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Distinguished professor and diplomat Sandye Jean McIntyre II was born in Pine Bluff, Arkansas, on September 18, 1923. He spent most of his youth in Cleveland, Ohio. McIntyre's father, Sandy John, was a professor and a minister, and his mother Gladys was a teacher. McIntyre was educated in the Cleveland public school system and received a B.A. degree in French in 1947 from Johnson C. Smith University in North Carolina. Returning to Cleveland, McIntyre attended Case Western Reserve University and earned an M.A. degree in 1948. In 1951, McIntyre was awarded a Fulbright Scholarship to study in France at the Université de Grenoble and the Université de Paris (the Sorbonne). He completed the requirements for a Doctorat d'Université, and was awarded “une équivalence doctorale.” McIntyre returned to Case Western Reserve University earning a Ph.D. in French in 1974. He has subsequently been a Senior Fulbright Scholar to Israel, Senegal, Mali, Gambia and Liberia.
Dr. McIntyre began his teaching career in 1948 at Morgan State University in Baltimore, where he still teaches. During the course of his career, he has been active in a number of programs promoting international education, including a 1951 appointment by his university to direct the Fulbright program. His oversight of this program at Morgan State has produced one of the highest numbers of Fulbright awards of any college or university in the United States, and definitely more than any other historically black institution of higher education.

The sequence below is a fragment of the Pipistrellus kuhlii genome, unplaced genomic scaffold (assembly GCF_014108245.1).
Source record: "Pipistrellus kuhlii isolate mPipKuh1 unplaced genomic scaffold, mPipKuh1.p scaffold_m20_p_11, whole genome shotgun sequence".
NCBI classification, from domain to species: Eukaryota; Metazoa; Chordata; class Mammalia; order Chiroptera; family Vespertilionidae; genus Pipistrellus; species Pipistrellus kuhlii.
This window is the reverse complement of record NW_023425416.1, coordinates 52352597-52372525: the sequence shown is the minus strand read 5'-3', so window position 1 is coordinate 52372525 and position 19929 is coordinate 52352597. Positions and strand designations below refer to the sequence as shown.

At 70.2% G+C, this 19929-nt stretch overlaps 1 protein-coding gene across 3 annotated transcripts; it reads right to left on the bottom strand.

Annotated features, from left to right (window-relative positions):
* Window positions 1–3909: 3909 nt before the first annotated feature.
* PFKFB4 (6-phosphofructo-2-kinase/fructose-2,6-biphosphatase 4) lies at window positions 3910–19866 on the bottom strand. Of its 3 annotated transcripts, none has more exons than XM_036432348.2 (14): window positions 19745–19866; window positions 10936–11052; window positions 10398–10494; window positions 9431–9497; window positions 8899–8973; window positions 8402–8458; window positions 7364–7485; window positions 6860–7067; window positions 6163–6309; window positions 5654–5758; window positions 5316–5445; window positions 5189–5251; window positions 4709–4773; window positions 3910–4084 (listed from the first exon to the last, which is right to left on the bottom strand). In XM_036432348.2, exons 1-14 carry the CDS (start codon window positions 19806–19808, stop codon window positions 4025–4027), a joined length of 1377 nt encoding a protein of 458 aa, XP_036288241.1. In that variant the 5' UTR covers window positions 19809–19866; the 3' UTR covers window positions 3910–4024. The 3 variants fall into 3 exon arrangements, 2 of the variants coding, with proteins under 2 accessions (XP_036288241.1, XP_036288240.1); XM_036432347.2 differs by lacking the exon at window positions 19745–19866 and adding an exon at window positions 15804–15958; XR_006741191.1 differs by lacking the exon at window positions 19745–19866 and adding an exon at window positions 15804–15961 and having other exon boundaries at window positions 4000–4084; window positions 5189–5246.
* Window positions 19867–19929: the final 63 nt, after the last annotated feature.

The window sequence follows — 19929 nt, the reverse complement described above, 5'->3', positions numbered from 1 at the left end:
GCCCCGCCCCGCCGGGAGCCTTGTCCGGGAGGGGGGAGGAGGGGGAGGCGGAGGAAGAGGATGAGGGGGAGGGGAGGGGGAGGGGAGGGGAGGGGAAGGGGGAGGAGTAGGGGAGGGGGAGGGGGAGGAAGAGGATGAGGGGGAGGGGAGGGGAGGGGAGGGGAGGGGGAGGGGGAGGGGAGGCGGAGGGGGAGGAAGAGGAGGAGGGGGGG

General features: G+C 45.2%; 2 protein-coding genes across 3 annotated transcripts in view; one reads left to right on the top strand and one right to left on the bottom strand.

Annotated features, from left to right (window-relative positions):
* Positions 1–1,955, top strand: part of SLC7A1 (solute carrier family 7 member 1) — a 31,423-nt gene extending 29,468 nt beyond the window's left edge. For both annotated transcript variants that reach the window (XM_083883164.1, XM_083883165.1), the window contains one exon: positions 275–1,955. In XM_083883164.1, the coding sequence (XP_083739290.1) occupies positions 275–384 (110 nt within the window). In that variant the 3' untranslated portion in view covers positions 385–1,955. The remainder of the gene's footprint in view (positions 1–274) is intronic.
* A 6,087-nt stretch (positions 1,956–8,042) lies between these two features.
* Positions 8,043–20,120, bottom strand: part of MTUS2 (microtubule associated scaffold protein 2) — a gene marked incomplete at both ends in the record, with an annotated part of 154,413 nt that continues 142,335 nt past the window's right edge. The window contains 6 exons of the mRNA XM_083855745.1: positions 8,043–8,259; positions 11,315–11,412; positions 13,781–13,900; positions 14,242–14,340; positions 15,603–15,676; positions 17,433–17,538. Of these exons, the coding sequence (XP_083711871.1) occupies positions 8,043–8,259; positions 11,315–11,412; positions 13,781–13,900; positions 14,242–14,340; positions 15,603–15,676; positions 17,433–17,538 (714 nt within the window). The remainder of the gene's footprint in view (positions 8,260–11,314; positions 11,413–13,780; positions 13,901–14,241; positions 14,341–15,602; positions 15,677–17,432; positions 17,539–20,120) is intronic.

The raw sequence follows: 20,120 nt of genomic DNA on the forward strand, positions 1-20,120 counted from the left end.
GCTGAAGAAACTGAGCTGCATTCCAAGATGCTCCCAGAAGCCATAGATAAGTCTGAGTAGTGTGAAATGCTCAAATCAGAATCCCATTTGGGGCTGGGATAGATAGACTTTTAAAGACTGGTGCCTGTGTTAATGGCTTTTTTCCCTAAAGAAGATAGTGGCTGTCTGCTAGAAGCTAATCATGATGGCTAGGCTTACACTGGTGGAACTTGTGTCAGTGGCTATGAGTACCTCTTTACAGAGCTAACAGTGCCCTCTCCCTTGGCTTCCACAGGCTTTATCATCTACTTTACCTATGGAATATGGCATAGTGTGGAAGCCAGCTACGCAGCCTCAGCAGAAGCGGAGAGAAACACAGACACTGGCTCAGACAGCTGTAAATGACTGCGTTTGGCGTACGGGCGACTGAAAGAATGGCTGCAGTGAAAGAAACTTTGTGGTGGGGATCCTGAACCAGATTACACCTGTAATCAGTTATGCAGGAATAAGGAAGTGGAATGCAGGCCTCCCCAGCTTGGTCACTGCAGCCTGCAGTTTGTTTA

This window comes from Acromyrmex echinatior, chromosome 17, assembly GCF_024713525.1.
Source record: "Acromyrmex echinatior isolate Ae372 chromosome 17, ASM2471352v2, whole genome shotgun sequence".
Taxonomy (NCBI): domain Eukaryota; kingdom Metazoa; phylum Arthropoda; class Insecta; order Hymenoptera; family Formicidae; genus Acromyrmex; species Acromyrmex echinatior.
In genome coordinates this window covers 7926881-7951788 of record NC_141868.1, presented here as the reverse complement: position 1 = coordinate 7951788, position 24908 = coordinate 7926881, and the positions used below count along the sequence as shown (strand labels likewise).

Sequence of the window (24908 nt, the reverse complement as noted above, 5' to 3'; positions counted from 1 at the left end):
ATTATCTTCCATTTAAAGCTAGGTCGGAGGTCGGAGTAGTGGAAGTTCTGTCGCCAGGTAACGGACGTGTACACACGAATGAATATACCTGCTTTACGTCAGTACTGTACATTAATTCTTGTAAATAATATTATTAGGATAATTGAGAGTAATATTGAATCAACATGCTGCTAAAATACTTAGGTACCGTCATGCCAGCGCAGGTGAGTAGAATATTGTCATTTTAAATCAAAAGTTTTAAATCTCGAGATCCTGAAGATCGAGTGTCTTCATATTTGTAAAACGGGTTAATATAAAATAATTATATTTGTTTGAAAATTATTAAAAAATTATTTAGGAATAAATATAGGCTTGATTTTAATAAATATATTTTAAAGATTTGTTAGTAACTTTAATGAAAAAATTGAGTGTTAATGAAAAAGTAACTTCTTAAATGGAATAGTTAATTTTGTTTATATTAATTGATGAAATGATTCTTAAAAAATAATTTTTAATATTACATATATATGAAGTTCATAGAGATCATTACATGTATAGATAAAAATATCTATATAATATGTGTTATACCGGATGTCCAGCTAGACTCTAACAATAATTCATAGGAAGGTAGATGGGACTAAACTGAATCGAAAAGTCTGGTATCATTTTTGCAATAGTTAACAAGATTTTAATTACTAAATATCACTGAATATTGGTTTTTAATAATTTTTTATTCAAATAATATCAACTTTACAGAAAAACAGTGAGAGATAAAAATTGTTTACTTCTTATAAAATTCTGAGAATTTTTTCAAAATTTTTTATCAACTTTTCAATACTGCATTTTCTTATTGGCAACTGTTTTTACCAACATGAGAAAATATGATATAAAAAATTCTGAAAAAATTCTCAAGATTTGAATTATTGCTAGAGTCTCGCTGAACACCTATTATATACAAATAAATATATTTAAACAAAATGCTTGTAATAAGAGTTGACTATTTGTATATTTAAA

Diplomacy has also been an important facet of McIntyre's career, including being named, in 1956, Honorary Consul of the Republic of Haiti, and, in 1970, Honorary Consul of the Republic of Senegal. McIntyre is the recipient of awards and honors from many countries, including France, which decorated him as a Knight and Officer in the prestigious “Ordre des Palmes Académques.” He was designated in 1980 as “International Consul of the Year” by the International Consular Academy.
McIntyre received numerous citations, awards and other forms of recognition for his excellence in teaching from local, national and international organizations. In 1957, he was chosen by the State Department to represent the teaching profession in the “Voice of America” worldwide broadcast as a member of the “Famous American Negro” series. The Institute of International Education gave him its 1974 “Individual Award” in recognition of distinguished service to international education and Morgan State University named an international award in his honor. McIntyre was listed by Baltimore Magazine as one of “Baltimore's Best and Brightest Brains” in 1978. He was designated in 1987 as the Maryland “Professional Employee of the Year” and received the Maryland Association for Higher Education’s “Outstanding Educator” award in 1989. He was the recipient in 1992 of the “Outstanding Leadership in the Profession” award presented by the Northeast Conference on the Teaching of Foreign Languages.
A World War II Army veteran, McIntyre was awarded the Bronze Star Medal with oak leaf cluster. He was the author of more than fifty French one-act comedies and traveled in all the major countries of the world.
McIntyre passed away on October 8, 2006.